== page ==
Nearly a year ago, the Deep South and Texas experienced a historic winter storm that caused millions of homes and businesses to lose electricity for days to weeks (one report revealed two out of three Texans lost power). Nearly 250 people died in Texas, including people ranging from under one year old to 102 years old, some from hypothermia, house fires, and carbon monoxide poisonings. The storm cost Texas up to $130 billion, and it revealed how fragile our power systems, disaster aid systems, and communication systems are. Still, not much has been done to address these problems on a larger scale.

Southern states have seen one big winter storm in 2022 already, and the week of Jan. 16, another brought below freezing temperatures and snow to many places. Typically, there are a few days notice before a winter storm hits. But it’s still easy to be caught off guard. If you are able, we encourage you to bookmark these resources, take steps to prepare, and help others in your community to do so as well.

Winter storm preparation

Monitor local resources and information systems

Weatherize your home

Your local paper will likely have tips or resources for how to weatherize. The Department of Energy has some information here.

  • Insulate any water lines that run along exterior walls so your water supply will be less likely to freeze
  • Caulk and weather-strip doors and windows
  • Insulate walls and attic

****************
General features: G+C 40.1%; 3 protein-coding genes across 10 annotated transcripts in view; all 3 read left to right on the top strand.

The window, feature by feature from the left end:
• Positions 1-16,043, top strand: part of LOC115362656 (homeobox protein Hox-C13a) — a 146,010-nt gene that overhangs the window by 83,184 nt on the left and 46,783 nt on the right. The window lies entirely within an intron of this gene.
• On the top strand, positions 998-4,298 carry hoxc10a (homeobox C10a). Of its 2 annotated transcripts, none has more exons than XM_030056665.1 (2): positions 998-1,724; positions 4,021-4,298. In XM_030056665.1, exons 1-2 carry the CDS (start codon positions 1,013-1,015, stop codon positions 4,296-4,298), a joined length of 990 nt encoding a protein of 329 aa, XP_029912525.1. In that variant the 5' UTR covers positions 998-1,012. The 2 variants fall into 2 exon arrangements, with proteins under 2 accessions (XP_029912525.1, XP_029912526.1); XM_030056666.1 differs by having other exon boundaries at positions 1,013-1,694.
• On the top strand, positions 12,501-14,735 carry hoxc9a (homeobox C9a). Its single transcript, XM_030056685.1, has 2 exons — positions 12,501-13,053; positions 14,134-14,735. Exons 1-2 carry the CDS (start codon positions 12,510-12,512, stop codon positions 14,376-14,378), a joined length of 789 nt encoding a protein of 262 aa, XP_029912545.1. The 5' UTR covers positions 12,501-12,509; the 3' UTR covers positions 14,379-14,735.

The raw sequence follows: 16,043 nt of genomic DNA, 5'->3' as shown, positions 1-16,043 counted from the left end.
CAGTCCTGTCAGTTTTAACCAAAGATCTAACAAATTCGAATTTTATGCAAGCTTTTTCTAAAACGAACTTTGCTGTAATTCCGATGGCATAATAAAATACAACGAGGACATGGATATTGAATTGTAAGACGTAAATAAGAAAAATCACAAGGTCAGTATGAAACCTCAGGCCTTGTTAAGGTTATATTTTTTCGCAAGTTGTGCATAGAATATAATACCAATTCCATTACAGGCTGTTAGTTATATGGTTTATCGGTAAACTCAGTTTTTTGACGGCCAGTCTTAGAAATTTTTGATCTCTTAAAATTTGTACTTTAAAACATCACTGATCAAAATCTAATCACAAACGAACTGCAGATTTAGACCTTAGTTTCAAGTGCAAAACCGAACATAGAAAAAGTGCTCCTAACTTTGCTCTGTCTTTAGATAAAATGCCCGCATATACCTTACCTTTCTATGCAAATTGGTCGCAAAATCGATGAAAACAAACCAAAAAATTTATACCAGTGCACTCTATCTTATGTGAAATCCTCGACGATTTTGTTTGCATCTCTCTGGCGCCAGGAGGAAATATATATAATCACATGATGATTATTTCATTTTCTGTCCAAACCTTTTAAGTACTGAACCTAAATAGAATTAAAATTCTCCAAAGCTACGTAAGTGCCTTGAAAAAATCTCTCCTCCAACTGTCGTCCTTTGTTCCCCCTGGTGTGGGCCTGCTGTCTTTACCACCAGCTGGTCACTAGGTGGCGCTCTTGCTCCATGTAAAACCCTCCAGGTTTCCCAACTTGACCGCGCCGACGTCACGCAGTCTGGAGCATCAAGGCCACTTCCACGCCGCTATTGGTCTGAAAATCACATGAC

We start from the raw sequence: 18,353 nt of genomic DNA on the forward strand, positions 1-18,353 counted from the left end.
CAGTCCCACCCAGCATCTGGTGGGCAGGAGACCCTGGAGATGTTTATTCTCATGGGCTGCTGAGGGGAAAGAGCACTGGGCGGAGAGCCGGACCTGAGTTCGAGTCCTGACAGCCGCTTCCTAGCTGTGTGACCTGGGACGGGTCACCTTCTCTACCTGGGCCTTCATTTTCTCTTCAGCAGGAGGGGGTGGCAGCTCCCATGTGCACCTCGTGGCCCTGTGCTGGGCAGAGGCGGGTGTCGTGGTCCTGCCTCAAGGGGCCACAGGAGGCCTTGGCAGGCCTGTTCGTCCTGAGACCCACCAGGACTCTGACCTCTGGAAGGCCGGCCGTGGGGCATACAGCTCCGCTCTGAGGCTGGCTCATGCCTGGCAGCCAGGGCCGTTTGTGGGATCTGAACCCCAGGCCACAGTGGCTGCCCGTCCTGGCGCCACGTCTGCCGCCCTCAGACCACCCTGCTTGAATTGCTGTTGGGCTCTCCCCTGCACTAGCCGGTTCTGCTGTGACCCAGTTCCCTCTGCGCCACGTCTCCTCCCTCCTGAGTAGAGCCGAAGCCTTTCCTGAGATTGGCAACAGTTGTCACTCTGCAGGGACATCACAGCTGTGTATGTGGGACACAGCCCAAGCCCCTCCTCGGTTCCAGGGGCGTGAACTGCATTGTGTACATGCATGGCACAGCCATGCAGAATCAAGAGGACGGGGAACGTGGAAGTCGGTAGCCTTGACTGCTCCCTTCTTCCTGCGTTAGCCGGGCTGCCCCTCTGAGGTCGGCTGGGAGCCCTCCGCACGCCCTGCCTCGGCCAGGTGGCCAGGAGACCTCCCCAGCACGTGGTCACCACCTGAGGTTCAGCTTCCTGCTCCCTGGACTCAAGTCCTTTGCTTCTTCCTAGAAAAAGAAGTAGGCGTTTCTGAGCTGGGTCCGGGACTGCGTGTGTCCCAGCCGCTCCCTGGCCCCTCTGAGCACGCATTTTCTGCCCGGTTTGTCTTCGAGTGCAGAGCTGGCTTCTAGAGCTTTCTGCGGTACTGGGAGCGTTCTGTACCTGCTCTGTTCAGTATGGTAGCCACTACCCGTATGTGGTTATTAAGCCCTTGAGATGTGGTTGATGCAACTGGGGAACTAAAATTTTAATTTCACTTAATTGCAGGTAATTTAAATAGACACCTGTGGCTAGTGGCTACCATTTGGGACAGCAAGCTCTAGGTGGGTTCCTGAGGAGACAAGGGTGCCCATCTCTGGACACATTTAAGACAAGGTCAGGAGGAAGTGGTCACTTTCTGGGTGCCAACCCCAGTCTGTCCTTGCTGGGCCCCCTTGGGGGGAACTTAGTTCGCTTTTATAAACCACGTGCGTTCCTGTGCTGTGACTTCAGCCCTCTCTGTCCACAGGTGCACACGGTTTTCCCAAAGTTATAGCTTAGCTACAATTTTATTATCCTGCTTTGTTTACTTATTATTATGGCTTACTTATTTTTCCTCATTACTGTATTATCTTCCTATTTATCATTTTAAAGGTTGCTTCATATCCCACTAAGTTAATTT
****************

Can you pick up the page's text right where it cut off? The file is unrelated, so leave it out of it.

• Install storm or thermal-pane windows or cover windows with plastic from the inside
  • Repair roof leaks and cut away tree branches that could fall on your home or other structure during a storm

Pack a car kit

You never know where you may be when a storm worsens. If you have a vehicle, pack a kit with these essential items.  

  • Cell phone, portable charger, and extra batteries
  • Items to stay warm such as extra hats, coats, mittens, and blankets
  • Windshield scraper
  • Shovel
  • Battery-powered radio with extra batteries
  • Flashlight with extra batteries
  • Water and snack food
  • First aid kit with any necessary medications and a pocket knife
  • Tow chains or rope
  • Tire chains
  • Canned compressed air with sealant for emergency tire repair
  • Cat litter or sand to help tires get traction, or road salt to melt ice
  • Booster cables with fully charged battery or jumper cables
  • Hazard or other reflectors
  • Bright colored flag or help signs, emergency distress flag, and/or emergency flares
  • Road maps
  • Waterproof matches and a can to melt snow for water

Other actions you can take:

  • Bring your pets indoors
  • Have emergency food and water and other supplies at home, including extra batteries, portable lights, battery-powered radio, and extra supply of prescription medications
  • Check on your neighbors and community members, especially elders, people with disabilities, and unhoused people

Carbon monoxide risks 

During the 2021 winter storm, many people used generators or ran their cars in garages to stay warm, putting them at risk for carbon monoxide poisoning. Carbon monoxide, a colorless, odorless gas, is particularly dangerous because it has no taste or smell. According to the CDC, symptoms of poisoning are “flu-like,” including headache, dizziness, weakness, upset stomach, vomiting, and chest pain. Breathing in a lot of the gas can cause a person to pass out or die.